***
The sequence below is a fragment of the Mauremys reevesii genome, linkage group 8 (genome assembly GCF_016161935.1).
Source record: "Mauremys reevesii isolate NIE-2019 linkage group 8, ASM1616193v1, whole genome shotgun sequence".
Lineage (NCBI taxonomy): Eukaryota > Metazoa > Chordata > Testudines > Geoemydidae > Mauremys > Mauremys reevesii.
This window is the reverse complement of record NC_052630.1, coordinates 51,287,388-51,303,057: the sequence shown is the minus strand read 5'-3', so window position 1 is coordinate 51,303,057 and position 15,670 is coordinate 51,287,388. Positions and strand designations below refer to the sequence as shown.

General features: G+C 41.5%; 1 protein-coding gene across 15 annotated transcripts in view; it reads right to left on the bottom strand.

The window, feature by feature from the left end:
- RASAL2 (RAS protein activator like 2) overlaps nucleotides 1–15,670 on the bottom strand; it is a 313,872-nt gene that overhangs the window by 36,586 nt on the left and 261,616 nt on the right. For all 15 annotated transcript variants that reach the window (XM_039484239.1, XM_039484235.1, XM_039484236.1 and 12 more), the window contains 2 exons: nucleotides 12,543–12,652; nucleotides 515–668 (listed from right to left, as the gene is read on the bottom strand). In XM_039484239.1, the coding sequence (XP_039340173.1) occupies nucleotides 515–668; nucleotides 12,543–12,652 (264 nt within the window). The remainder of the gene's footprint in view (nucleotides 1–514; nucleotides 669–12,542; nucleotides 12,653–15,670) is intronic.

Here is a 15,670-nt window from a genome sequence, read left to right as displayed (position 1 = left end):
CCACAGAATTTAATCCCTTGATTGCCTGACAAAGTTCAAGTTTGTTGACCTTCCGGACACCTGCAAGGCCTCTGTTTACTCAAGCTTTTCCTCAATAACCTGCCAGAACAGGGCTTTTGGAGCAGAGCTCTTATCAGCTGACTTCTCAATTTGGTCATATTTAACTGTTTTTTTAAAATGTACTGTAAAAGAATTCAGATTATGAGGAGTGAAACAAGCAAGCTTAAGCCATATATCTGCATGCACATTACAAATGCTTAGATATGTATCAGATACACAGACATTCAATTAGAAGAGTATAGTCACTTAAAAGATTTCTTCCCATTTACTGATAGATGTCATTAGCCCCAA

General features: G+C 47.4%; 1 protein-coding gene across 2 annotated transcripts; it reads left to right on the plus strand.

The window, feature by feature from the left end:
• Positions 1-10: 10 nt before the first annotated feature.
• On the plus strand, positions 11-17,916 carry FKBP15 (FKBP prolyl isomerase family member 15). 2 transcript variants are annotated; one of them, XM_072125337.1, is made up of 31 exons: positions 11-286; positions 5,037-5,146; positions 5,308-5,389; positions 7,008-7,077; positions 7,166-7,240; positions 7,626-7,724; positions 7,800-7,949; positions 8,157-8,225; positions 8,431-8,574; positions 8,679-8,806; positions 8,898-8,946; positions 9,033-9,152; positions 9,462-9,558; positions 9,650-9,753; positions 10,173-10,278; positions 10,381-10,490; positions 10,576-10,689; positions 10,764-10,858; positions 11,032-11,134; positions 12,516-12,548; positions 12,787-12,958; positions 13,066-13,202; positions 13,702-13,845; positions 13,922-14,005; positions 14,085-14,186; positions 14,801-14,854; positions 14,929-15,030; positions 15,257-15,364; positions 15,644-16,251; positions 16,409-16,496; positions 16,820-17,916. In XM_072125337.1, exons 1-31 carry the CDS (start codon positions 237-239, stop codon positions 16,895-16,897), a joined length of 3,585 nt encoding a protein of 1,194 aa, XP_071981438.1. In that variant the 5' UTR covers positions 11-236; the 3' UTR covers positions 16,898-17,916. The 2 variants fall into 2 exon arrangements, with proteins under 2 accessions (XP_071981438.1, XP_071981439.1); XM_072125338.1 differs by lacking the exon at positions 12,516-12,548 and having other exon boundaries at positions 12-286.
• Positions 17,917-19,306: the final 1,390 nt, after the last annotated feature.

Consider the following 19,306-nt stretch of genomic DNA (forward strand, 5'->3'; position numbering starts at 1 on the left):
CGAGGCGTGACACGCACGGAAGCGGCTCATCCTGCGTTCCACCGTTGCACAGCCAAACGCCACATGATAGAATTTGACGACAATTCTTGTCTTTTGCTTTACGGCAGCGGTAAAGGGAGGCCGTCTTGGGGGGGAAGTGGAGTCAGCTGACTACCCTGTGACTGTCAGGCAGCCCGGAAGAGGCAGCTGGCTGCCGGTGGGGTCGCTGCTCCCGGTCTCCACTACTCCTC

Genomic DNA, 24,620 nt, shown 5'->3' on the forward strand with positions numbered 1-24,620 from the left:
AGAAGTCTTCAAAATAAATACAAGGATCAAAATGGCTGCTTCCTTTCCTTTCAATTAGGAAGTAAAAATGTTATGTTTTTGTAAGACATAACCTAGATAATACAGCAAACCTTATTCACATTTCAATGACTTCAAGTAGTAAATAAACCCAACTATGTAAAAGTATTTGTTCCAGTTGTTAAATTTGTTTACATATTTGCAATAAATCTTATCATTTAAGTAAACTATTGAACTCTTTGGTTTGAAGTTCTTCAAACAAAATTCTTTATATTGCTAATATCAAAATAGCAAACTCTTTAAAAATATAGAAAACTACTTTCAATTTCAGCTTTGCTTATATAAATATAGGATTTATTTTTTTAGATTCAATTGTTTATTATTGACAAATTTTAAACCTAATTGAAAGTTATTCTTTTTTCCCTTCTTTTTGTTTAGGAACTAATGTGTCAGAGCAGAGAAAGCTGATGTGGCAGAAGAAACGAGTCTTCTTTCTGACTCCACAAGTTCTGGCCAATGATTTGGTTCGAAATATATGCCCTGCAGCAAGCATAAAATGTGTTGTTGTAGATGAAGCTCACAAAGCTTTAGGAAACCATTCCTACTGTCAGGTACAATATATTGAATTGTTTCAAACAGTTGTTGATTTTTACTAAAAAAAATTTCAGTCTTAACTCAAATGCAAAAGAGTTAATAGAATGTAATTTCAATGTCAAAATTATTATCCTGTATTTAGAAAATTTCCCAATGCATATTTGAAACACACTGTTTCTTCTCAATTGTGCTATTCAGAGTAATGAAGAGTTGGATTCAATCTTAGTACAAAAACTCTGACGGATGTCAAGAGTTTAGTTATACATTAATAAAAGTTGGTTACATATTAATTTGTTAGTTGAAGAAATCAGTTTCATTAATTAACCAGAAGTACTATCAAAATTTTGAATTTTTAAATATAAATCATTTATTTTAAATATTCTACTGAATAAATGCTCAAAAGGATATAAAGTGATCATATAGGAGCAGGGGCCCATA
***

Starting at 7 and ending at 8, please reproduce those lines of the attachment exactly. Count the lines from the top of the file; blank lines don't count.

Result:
- RASAL2 (RAS protein activator like 2) overlaps nucleotides 1–15,670 on the bottom strand; it is a 313,872-nt gene that overhangs the window by 36,586 nt on the left and 261,616 nt on the right. For all 15 annotated transcript variants that reach the window (XM_039484239.1, XM_039484235.1, XM_039484236.1 and 12 more), the window contains 2 exons: nucleotides 12,543–12,652; nucleotides 515–668 (listed from right to left, as the gene is read on the bottom strand). In XM_039484239.1, the coding sequence (XP_039340173.1) occupies nucleotides 515–668; nucleotides 12,543–12,652 (264 nt within the window). The remainder of the gene's footprint in view (nucleotides 1–514; nucleotides 669–12,542; nucleotides 12,653–15,670) is intronic.

Here is a 15,670-nt window from a genome sequence, read left to right as displayed (position 1 = left end):